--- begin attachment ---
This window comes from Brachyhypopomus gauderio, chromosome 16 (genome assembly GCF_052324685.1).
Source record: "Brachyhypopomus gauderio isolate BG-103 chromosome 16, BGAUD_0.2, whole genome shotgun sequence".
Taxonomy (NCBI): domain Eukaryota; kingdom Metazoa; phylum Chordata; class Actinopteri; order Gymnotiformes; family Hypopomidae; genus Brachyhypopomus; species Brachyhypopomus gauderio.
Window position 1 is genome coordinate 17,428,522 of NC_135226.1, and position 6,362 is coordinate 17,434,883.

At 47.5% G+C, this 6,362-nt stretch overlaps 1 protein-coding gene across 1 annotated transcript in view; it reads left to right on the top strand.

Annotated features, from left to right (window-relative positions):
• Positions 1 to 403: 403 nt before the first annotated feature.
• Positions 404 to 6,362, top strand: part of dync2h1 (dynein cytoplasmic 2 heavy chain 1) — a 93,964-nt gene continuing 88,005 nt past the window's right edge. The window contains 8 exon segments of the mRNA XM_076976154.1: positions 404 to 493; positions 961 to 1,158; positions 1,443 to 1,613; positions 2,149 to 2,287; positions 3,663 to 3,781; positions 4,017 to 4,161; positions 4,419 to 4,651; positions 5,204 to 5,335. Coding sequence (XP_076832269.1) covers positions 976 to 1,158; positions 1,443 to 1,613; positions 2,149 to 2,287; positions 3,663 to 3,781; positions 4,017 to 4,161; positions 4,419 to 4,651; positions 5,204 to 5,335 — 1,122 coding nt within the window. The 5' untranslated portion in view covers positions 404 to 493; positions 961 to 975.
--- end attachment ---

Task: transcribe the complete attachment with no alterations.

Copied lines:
This window comes from Brachyhypopomus gauderio, chromosome 16 (genome assembly GCF_052324685.1).
Source record: "Brachyhypopomus gauderio isolate BG-103 chromosome 16, BGAUD_0.2, whole genome shotgun sequence".
Taxonomy (NCBI): domain Eukaryota; kingdom Metazoa; phylum Chordata; class Actinopteri; order Gymnotiformes; family Hypopomidae; genus Brachyhypopomus; species Brachyhypopomus gauderio.
Window position 1 is genome coordinate 17,428,522 of NC_135226.1, and position 6,362 is coordinate 17,434,883.

At 47.5% G+C, this 6,362-nt stretch overlaps 1 protein-coding gene across 1 annotated transcript in view; it reads left to right on the top strand.

Annotated features, from left to right (window-relative positions):
• Positions 1 to 403: 403 nt before the first annotated feature.
• Positions 404 to 6,362, top strand: part of dync2h1 (dynein cytoplasmic 2 heavy chain 1) — a 93,964-nt gene continuing 88,005 nt past the window's right edge. The window contains 8 exon segments of the mRNA XM_076976154.1: positions 404 to 493; positions 961 to 1,158; positions 1,443 to 1,613; positions 2,149 to 2,287; positions 3,663 to 3,781; positions 4,017 to 4,161; positions 4,419 to 4,651; positions 5,204 to 5,335. Coding sequence (XP_076832269.1) covers positions 976 to 1,158; positions 1,443 to 1,613; positions 2,149 to 2,287; positions 3,663 to 3,781; positions 4,017 to 4,161; positions 4,419 to 4,651; positions 5,204 to 5,335 — 1,122 coding nt within the window. The 5' untranslated portion in view covers positions 404 to 493; positions 961 to 975.